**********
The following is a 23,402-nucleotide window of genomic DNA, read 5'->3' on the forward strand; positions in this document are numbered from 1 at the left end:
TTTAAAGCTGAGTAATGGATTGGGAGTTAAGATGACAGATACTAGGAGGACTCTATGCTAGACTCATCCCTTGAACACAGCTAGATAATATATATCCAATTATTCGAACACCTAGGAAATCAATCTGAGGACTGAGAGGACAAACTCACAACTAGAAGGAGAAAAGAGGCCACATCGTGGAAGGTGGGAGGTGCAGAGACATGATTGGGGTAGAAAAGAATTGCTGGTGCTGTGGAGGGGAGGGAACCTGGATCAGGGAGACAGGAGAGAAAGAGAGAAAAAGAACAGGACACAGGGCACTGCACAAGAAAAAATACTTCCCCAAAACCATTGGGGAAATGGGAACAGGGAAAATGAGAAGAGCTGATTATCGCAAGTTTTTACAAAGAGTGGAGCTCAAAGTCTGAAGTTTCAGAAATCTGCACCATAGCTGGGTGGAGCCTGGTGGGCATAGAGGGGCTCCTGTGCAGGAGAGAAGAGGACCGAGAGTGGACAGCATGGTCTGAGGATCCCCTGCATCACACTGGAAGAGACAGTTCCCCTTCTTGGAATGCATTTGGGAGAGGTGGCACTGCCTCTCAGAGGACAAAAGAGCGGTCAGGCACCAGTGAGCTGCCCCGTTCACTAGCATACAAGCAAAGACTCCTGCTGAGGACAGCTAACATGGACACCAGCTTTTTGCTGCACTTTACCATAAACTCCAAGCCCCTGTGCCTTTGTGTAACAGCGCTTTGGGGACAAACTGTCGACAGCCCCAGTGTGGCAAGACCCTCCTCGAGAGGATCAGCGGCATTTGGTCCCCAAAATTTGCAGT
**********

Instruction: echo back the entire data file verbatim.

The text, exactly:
The following is a 23,402-nucleotide window of genomic DNA, read 5'->3' on the forward strand; positions in this document are numbered from 1 at the left end:
TTTAAAGCTGAGTAATGGATTGGGAGTTAAGATGACAGATACTAGGAGGACTCTATGCTAGACTCATCCCTTGAACACAGCTAGATAATATATATCCAATTATTCGAACACCTAGGAAATCAATCTGAGGACTGAGAGGACAAACTCACAACTAGAAGGAGAAAAGAGGCCACATCGTGGAAGGTGGGAGGTGCAGAGACATGATTGGGGTAGAAAAGAATTGCTGGTGCTGTGGAGGGGAGGGAACCTGGATCAGGGAGACAGGAGAGAAAGAGAGAAAAAGAACAGGACACAGGGCACTGCACAAGAAAAAATACTTCCCCAAAACCATTGGGGAAATGGGAACAGGGAAAATGAGAAGAGCTGATTATCGCAAGTTTTTACAAAGAGTGGAGCTCAAAGTCTGAAGTTTCAGAAATCTGCACCATAGCTGGGTGGAGCCTGGTGGGCATAGAGGGGCTCCTGTGCAGGAGAGAAGAGGACCGAGAGTGGACAGCATGGTCTGAGGATCCCCTGCATCACACTGGAAGAGACAGTTCCCCTTCTTGGAATGCATTTGGGAGAGGTGGCACTGCCTCTCAGAGGACAAAAGAGCGGTCAGGCACCAGTGAGCTGCCCCGTTCACTAGCATACAAGCAAAGACTCCTGCTGAGGACAGCTAACATGGACACCAGCTTTTTGCTGCACTTTACCATAAACTCCAAGCCCCTGTGCCTTTGTGTAACAGCGCTTTGGGGACAAACTGTCGACAGCCCCAGTGTGGCAAGACCCTCCTCGAGAGGATCAGCGGCATTTGGTCCCCAAAATTTGCAGT